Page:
_{R}On the left, we represent with dashed lines the average dynamics during the relaxation period, that is from the decision time for the previous stimulus to the onset of the next stimulus. This allows to identify clearly the typical neural states at the end of the relaxation period. The average is done over post-error (respectively, post-correct) trajectories sharing a same state at the time of the last decision. The choice of these two initial states is based on the following remark. A typical trial with a correct decision will lead, at the time of decision, to losing and winning populations with highly different activity rates, hence a neural activity, and thus a synaptic activity *S _{L}*, far from the threshold value. On the contrary, a typical error trial will show a losing activity not far from the threshold; this can also be observed in the study byWong et al. (2007, their Fig. 4

*B*). We can thus represent post-correct trials, respectively post-error trials, by dynamics with initial states having a rather small, respectively large, value of

*S*(and in both cases the first trial winning population

_{L}*S*at threshold value).

_{R}We then represent with a continuous line the average trajectory following the onset of the next stimulus. We observe this dynamics during the same time for post-error and post-correct cases, as if there were no decision threshold, to compare the dynamics of post-error and post-correct cases for the same duration of time. Decision actually occurs when the trajectory crosses the decision line (dashed gray line); this is approximate: because of the noise, there is no one to one correspondence between a neural activity reaching the decision threshold and a particular value of the associated synaptic activity. Having all the trajectories plotted for the same duration (and not only until the decision time) allows to visually compare the associated reaction times.

On the right, we represent typical trajectories during the presentation of the next stimulus. The black dot on every panel gives the location of the neutral attractor that exists during the relaxation dynamics. The basins of attractions that are represented are the ones associated with the attractors, *L* and *R*, of the dynamics induced by the onset of the next stimulus. Be reminded that these attractors are different from the ones associated to the dynamics during the relaxation period.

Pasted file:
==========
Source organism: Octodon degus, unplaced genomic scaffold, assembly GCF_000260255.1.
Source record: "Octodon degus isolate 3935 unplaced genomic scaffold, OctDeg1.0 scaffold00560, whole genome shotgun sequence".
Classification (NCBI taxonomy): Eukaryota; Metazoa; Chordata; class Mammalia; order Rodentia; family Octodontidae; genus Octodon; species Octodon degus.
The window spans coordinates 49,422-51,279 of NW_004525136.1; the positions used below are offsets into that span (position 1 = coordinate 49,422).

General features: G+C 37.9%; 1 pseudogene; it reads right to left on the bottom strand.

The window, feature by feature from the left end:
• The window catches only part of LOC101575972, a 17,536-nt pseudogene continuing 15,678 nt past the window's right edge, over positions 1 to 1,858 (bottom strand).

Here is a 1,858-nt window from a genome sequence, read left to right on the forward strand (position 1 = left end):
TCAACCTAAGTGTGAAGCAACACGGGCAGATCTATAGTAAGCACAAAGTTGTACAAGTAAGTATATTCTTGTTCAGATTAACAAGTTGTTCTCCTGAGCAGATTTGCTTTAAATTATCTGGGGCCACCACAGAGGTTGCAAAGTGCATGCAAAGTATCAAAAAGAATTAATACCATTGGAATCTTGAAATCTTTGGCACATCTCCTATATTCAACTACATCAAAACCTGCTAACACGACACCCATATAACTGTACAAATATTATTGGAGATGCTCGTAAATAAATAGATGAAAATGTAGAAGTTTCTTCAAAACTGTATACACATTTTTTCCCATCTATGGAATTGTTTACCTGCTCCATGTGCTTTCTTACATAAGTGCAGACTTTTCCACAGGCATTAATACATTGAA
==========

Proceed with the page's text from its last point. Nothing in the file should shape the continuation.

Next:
We can now analyze the dynamics. In the repeated case (Fig. 16*A*,*B*), at the end of the relaxation (that is at the onset of the next stimulus), both post-correct and post-error trials lie into the correct basin of attraction. Hence, the error rates for these trials are similar. However, the neural states reached at the end of the relaxations are different. Compared with the post-error trial, the post-correct state is closer to the boundary of the new attractor associated to decision *R*, and the corresponding decision will thus be faster. In the alternate case (Fig. 16*C*,*D*), the states reached at the end of the relaxation period do not lie within the correct basin of attraction. During the decision-making dynamics, the trajectory needs to cross the boundary between the two basins of attraction. The post-correct trials leading to an alternate decision have rather straight dynamics across the boundary, leading to relatively fast decision times. In contrast, the states at the onset of the stimulus of the post-error trials are closer to the boundary so that the corresponding trajectories cross with a smaller angle with respect to the basin boundary. This leads to longer reaction times, hence the PES effect. It would be interesting to have electrophysiological data with which the model predictions could be directly compared. However, in a typical experiment on monkeys, a feedback on the correctness of the decision is given, because the animal learns the task thanks to a reward-based protocol. Nevertheless, we note that, in the random-dot experiments on monkeys by Purcell and Kiani (2016), the authors find a higher buildup rate of the neural activity for post-correct trials than for post-error trials (Purcell and Kiani (2016), their Fig. 6). Within our framework, this can be understood as trajectories that cross the basin boundary more quickly for post-correct trials, in accordance with our model's predictions. This suggests that the observed difference in buildup rates may not result from some mechanism making use of the information on the correctness of the decision, but rather from the nonlinear dynamics discussed here.